Oscar-nominated Shorts: Live Action
The Academy of Motion Picture Arts and Sciences nominates entries for best short film, and for the 13th year, Magnolia has offered audiences a chance to see the nominees before the awards are presented. The short films start at the Tivoli Theater, on Feb. 9, before the Oscar presentation on March 4.
Picking from among the five excellent nominees for Live Action will be difficult. Writer/director Reed Van Dyk based his "DeKalb Elementary" on an actual 911 call in Atlanta. The receptionist, played with tense intent by Shinelle Axoroh, announces, "There's a gentleman here with a gun." The black woman does what she's told, but as she eyes the deranged white man, she begins to mother him with her voice and manner. Tension defines the 20-minute short.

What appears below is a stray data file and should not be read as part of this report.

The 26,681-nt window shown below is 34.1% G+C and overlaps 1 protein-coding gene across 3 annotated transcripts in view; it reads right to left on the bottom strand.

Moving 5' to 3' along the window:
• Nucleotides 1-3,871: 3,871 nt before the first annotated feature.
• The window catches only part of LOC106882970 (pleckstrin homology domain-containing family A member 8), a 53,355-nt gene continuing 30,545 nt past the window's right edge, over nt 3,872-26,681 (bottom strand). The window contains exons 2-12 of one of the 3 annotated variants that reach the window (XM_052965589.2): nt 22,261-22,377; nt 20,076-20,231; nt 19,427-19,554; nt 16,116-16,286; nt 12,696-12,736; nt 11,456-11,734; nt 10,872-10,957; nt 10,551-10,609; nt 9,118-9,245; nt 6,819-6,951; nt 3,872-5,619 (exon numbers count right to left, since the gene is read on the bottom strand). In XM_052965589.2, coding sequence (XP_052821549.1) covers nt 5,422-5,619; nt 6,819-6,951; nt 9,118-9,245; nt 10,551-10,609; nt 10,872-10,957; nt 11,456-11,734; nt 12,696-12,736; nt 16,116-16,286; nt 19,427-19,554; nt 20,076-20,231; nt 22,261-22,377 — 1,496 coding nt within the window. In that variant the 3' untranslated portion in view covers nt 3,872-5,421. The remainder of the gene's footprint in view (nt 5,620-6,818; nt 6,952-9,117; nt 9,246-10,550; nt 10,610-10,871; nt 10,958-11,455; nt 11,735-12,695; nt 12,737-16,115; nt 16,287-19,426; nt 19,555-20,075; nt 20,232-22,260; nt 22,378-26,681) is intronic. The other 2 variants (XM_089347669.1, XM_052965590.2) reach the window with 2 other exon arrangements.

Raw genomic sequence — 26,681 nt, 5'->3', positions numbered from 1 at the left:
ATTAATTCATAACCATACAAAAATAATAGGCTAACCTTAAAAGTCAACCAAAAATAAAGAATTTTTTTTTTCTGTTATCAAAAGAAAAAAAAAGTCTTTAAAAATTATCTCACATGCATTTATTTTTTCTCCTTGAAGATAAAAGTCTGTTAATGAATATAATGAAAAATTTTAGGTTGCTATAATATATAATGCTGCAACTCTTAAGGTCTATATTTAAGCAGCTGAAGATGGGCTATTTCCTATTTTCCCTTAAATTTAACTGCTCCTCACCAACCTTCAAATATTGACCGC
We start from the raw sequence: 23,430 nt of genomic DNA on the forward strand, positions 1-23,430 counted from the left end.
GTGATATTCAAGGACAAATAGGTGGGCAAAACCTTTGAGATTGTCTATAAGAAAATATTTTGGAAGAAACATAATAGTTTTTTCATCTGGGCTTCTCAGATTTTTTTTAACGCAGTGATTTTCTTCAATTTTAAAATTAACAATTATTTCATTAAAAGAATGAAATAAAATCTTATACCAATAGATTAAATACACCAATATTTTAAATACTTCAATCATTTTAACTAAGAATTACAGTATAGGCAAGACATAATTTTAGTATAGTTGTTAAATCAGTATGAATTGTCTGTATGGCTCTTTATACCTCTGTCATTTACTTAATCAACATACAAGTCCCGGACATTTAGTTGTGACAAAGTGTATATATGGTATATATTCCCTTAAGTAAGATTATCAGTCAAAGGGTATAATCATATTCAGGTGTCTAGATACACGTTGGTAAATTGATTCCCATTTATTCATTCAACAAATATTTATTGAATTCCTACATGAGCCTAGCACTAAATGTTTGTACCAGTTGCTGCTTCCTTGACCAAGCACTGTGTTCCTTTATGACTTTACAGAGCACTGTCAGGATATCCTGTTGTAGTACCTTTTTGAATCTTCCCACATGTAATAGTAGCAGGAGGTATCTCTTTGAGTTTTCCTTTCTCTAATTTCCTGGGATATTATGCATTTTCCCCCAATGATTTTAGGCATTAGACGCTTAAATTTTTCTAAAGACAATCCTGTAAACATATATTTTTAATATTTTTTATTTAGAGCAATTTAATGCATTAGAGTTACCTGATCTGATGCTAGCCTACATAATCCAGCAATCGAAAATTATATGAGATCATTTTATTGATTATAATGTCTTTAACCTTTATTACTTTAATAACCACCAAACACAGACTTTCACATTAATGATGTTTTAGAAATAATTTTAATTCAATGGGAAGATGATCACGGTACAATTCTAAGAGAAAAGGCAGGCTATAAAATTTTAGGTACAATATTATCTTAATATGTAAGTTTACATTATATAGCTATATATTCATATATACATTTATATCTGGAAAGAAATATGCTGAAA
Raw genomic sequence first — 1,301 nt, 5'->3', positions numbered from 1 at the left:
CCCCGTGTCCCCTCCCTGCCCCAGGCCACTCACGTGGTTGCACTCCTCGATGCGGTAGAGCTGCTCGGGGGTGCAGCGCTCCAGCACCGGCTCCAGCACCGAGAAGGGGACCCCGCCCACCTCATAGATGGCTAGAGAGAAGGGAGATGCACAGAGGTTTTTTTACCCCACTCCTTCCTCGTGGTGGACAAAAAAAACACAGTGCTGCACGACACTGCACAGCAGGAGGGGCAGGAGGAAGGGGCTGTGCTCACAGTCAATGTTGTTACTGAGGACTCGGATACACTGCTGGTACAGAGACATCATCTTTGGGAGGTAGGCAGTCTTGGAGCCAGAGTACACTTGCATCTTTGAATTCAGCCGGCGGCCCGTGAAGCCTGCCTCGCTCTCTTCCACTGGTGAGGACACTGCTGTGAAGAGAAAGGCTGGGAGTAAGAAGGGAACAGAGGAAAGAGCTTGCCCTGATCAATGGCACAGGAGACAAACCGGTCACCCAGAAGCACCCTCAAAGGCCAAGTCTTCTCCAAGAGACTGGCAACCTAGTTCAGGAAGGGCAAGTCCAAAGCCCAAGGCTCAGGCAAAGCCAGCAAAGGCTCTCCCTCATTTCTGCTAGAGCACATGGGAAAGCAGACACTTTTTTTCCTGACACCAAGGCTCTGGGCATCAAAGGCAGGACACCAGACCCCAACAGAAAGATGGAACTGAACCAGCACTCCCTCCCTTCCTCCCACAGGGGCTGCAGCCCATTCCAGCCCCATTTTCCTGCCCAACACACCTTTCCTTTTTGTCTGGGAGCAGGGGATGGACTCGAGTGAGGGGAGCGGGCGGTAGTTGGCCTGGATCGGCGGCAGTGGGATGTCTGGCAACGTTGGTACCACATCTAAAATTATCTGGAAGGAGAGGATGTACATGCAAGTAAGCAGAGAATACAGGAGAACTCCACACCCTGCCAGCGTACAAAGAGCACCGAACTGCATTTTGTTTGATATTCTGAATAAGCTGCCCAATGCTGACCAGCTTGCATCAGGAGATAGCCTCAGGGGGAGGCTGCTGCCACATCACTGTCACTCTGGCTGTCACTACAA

The Emmett in "My Nephew Emmett" is Emmet Till, massacred by white supremacists in August 1955 when he was visiting his aunt and uncle in Money, Mississippi. Writer/Director Kevin Wilson Jr. also builds the tension in this 20-minute short starring Dorian Davis and Jasmine Guy.
"The 11 O'Clock" is a silly little Australian short of 13 minutes about shrinks who think they're shrinks.
More important and far less funny is the UK's entry. "The Silent Child" pleads for deaf children to be supported in the classroom as they learn sign language. Chris Overton and Rachel Shenton highlight the isolation of deaf children left to lip read. Maisie Sly plays the child with pathos.
Perhaps the most stunning short is the 22-minute "Watu Wote: All of Us" from Germany. Directors Katja Benrath filmed the story of Muslims protecting Christians from an Al-Shabaab terrorist attack in December 2015. Christians and Muslims are attacked on a 31-hour bus ride in Kenya. The attack is heart-breaking, but the show of solidarity is healing.